The move was announced by Education Secretary Ruth Kelly, who confirmed that as well as banning junk food from school meals, vending machines in schools will not be allowed to sell chocolates, crisps or fizzy drinks. United Co-operatives launched its first ‘breakfast club’ offering fresh fruit and breakfast cereals to local schoolchildren in Merseyside earlier this year.
A spokeswoman for the society said: “Eating a healthy meal provides a good start to the day, and we hope this new initiative by the government will compliment what we are doing through our clubs.”
The announcement from Kelly also coincides with a “back to school” promotion by Nisa-Today’s across its fresh fruit and vegetables ranges. Nisa-Today’s Nisachill trading controller Andrew Hirst commented: “It is still the responsibility of parents and authorities to reduce the amounts of unhealthy food eaten by children and this new law will set a precedent. Retailers can support this law by making healthy snacking products readily available and have a good selection of fresh fruit on offer.”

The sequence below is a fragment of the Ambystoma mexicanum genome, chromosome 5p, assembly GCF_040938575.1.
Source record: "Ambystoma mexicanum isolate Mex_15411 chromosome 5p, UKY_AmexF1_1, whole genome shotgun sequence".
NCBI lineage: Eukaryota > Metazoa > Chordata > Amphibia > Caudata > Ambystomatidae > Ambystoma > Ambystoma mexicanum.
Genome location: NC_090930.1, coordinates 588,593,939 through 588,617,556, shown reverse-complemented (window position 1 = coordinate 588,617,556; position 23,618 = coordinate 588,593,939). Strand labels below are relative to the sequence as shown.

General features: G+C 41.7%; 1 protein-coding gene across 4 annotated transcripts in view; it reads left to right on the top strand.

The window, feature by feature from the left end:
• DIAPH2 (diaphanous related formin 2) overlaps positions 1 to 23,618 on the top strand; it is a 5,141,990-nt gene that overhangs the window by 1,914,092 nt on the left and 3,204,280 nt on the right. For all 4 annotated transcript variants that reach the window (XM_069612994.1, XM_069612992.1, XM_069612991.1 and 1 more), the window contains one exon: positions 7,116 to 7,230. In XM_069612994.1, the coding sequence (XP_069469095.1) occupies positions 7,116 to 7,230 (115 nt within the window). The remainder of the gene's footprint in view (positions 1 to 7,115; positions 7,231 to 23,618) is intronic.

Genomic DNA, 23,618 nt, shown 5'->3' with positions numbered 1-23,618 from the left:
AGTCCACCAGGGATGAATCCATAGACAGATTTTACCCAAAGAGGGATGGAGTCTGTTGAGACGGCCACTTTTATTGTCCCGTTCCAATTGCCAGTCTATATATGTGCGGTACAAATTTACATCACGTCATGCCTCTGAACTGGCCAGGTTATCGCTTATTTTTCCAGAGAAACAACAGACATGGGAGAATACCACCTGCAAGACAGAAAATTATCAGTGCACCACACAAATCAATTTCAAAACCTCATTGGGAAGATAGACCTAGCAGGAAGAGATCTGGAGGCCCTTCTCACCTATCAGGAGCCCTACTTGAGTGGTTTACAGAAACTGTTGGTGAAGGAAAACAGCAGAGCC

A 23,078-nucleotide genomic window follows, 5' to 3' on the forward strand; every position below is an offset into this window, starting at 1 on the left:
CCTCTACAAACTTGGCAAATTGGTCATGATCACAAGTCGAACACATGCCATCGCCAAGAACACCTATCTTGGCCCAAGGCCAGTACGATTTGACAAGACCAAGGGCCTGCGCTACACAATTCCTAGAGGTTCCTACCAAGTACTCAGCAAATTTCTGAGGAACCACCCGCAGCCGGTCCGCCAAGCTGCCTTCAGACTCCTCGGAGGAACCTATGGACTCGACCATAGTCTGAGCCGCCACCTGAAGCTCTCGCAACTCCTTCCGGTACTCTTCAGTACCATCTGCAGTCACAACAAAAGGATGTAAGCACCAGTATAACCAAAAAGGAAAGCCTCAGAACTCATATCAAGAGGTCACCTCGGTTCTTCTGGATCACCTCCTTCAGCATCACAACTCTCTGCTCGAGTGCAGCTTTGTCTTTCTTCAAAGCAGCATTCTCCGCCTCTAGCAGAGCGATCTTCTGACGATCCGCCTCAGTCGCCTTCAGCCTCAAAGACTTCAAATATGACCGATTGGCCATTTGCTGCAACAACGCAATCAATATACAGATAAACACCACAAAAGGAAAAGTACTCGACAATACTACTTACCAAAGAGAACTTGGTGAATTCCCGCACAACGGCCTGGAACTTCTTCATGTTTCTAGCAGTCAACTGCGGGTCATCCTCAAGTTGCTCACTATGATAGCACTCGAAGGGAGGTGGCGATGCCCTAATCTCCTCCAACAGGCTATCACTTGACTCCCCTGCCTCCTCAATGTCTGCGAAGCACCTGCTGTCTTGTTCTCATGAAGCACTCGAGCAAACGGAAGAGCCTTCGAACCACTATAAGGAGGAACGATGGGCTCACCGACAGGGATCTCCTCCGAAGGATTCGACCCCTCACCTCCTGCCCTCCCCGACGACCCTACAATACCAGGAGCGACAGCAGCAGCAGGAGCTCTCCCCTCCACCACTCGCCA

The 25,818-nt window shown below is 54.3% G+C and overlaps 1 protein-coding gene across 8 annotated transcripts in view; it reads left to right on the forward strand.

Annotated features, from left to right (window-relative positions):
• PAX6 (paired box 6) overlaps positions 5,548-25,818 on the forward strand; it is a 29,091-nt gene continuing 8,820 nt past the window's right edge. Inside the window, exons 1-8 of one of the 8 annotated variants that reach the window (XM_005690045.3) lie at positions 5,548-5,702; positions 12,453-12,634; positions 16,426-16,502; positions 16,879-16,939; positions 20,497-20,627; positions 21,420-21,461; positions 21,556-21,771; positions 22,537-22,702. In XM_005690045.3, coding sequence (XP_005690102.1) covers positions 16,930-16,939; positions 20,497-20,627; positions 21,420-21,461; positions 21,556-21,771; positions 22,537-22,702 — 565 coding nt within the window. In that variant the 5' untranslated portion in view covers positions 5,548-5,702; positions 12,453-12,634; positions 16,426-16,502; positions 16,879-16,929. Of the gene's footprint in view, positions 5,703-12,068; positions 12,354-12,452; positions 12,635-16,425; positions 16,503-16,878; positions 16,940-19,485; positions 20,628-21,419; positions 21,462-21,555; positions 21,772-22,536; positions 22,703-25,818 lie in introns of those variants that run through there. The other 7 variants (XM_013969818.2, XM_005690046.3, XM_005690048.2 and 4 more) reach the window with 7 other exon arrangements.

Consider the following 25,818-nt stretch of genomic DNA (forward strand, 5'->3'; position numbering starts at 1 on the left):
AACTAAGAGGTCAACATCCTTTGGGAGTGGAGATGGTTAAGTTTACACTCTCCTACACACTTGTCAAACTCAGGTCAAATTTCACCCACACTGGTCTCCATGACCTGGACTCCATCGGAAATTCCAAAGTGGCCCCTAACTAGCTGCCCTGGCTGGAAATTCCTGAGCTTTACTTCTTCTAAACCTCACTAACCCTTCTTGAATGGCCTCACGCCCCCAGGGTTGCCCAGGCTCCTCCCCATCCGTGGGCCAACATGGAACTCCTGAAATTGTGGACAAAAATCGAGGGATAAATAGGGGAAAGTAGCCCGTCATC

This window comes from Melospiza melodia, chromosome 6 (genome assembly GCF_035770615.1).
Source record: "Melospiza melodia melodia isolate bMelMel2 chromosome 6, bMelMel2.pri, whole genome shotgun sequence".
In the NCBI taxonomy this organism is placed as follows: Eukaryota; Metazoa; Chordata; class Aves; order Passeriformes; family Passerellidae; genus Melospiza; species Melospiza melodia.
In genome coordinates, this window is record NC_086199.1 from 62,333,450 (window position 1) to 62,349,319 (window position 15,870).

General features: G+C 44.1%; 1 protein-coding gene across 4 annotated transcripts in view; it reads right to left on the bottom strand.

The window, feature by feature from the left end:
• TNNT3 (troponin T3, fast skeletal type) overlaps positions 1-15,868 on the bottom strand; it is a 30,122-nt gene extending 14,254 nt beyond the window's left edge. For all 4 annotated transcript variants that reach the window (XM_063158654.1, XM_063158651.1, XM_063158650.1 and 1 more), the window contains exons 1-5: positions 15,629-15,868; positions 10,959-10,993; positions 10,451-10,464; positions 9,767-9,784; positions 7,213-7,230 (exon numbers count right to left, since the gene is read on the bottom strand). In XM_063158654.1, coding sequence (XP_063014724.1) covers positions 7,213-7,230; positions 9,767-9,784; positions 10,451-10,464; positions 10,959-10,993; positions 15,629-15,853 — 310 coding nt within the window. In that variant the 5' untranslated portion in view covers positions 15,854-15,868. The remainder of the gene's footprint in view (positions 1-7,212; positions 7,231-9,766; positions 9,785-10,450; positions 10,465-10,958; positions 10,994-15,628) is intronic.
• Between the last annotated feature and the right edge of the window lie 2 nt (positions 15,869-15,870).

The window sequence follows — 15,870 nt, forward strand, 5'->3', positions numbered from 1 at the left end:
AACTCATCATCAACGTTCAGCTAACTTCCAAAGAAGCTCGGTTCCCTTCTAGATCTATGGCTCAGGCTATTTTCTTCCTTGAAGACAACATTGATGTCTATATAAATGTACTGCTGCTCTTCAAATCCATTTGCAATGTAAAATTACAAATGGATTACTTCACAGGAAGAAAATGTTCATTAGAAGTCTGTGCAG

Independent retailer Wendy Lanigan runs Lanigan’s in Aintree, Merseyside, which is located near three schools. She said: “One school, which is practically on our doorstep, holds 1,400 pupils, and the majority who come into the store seem to be more than aware of what is healthy to eat. We do a good business in water and low fat products, especially to the girls, but we also sell a lot of snacks. You can’t be what I would call a “nanny retailer” - you have to stock something for everyone. We might see a slight drop in low-fat product sales but we may also see a rise in snacks when this law comes in.”